The number of applications to build new homes was up four per cent this summer compared to last year, according to the National House Building Council (NHBC)
‘The figures show consistent improvement and these positive signs extend across the UK,’ said the NHBC’s Imtiaz Farookhi.
NHBC, who insure more than 80 per cent of new homes in the UK, received 24,136 applications in the three months from July to September this year. The largest increase was 149 per cent in the North East region.
Northern Ireland saw an increase of 55 per cent, but many regions saw a fall in the number of new homes started: the West Midlands saw a year-on-year drop of 13 per cent, while levels were also lower than a year ago in Merseyside, Greater London, Yorkshire and the Humber and eastern regions.
‘The sector has weathered the traditionally slow summer period, but we must now see out the autumn and hope that this confidence extends to the end of the year,’ said Farookhi.
Private sector applications went up 17 per cent, according to the statistics, but public sector applications were down 13 per cent.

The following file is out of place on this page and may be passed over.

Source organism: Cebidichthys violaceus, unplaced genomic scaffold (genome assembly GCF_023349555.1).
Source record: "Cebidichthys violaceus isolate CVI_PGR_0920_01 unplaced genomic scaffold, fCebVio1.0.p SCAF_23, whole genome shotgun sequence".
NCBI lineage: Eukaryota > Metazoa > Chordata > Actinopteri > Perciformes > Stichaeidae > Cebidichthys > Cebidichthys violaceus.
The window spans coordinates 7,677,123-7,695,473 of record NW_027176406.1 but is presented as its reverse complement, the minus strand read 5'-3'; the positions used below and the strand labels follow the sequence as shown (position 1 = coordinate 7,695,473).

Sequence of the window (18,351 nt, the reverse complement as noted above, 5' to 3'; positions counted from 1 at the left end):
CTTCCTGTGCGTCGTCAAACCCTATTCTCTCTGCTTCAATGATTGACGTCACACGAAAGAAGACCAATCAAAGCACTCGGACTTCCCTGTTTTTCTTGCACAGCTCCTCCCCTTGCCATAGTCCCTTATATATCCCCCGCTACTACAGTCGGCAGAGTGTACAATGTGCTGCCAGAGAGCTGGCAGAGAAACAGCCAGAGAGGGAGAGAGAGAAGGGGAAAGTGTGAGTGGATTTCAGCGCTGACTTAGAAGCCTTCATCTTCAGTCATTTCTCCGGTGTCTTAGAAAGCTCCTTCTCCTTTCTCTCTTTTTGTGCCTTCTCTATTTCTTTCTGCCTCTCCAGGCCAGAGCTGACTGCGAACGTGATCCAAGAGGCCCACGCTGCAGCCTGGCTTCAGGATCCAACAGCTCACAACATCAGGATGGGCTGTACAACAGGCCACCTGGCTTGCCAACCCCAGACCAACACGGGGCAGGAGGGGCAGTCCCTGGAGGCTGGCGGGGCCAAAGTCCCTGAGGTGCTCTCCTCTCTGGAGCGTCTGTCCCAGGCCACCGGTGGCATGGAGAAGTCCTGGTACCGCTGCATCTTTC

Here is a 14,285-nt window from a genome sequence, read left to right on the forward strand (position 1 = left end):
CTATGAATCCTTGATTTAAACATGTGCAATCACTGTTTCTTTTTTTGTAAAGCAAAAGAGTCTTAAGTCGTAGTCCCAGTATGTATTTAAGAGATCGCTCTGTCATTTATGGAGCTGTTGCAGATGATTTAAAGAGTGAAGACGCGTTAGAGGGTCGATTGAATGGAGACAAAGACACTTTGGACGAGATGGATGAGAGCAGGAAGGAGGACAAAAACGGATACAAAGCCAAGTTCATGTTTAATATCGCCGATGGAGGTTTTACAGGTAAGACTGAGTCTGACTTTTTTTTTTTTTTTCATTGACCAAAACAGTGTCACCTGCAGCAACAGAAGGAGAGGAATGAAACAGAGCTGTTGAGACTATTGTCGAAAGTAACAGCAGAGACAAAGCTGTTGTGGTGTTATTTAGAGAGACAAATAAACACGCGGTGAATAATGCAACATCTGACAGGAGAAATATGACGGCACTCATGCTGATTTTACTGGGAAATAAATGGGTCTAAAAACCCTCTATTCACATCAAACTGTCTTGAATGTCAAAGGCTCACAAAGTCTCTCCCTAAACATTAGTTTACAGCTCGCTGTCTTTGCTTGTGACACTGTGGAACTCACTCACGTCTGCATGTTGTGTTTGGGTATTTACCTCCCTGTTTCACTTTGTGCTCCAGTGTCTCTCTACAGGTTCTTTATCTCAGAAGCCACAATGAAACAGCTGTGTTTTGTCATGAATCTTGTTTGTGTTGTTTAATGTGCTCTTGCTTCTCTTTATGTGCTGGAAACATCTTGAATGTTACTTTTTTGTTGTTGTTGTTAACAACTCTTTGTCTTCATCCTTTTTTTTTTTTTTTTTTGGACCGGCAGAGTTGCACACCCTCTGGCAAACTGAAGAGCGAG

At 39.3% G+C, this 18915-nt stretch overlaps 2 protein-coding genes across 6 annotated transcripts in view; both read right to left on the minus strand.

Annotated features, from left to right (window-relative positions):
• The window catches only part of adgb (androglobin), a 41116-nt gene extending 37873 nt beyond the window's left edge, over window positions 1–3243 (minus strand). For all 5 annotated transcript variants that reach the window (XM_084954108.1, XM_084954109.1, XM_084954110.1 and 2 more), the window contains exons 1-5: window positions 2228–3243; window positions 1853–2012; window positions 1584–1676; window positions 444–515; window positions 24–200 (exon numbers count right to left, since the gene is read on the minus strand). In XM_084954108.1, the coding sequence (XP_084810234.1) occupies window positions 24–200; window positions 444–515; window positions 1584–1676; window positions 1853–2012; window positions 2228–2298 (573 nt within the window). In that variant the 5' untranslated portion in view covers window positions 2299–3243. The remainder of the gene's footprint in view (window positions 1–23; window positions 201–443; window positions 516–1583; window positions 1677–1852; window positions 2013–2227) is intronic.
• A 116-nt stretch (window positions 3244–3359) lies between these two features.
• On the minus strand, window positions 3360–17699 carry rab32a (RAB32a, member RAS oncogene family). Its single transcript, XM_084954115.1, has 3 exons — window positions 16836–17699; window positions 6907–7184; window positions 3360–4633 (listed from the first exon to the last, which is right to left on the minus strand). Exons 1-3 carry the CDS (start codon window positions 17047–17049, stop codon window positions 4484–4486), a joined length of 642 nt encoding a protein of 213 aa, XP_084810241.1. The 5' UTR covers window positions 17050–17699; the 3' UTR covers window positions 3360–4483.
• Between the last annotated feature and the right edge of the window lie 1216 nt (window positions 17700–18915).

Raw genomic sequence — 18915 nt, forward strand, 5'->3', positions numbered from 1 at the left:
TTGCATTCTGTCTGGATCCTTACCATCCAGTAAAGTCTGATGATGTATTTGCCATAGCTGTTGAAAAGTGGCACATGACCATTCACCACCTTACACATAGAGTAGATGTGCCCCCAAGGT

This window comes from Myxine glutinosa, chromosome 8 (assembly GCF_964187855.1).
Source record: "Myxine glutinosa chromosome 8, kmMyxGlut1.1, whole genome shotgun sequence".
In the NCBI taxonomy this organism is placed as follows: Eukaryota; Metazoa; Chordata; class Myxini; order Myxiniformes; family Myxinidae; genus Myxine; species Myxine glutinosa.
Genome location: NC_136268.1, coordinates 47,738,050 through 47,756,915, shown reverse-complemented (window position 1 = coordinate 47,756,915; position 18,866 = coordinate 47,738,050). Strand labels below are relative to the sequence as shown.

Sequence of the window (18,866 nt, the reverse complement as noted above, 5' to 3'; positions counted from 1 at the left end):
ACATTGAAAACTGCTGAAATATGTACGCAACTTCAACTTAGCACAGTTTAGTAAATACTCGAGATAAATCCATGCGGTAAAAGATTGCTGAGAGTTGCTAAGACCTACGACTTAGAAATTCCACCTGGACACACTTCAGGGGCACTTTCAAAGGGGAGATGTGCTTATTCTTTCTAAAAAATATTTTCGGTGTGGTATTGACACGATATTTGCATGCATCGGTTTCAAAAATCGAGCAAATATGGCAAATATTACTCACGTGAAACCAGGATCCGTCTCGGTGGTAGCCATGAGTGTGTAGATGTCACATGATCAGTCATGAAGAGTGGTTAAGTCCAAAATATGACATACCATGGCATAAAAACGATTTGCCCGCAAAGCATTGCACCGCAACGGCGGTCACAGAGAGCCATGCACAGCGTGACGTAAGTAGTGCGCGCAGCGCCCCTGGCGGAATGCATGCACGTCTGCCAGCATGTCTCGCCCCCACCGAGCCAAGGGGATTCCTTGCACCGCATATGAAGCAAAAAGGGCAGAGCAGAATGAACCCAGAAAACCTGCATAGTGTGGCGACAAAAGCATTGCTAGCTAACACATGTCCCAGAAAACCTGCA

‘It doesn’t really reflect what’s out there in terms of the delivery of houses,’ said Peter Cartwright of Cartwright Pickard Architects. ‘The reality is that receiving planning permission for a project is one thing but getting the funding to build is proving harder’.
‘Over the last quarter it’s been so low that a 4 per cent increase is not a big deal,’ said Peter Smith of Stephen Davy Peter Smith Architects, ‘But in our own practice during the current quarter we have probably had a bigger increase than that in applications and commissions’.
He added: ‘I think things are looking as though they are getting a bit better but could be a bit fragile.’
Grant Shapps, Conservative shadow housing minister, said: ‘That’s good, but there’s clearly one heck of a long way to go.’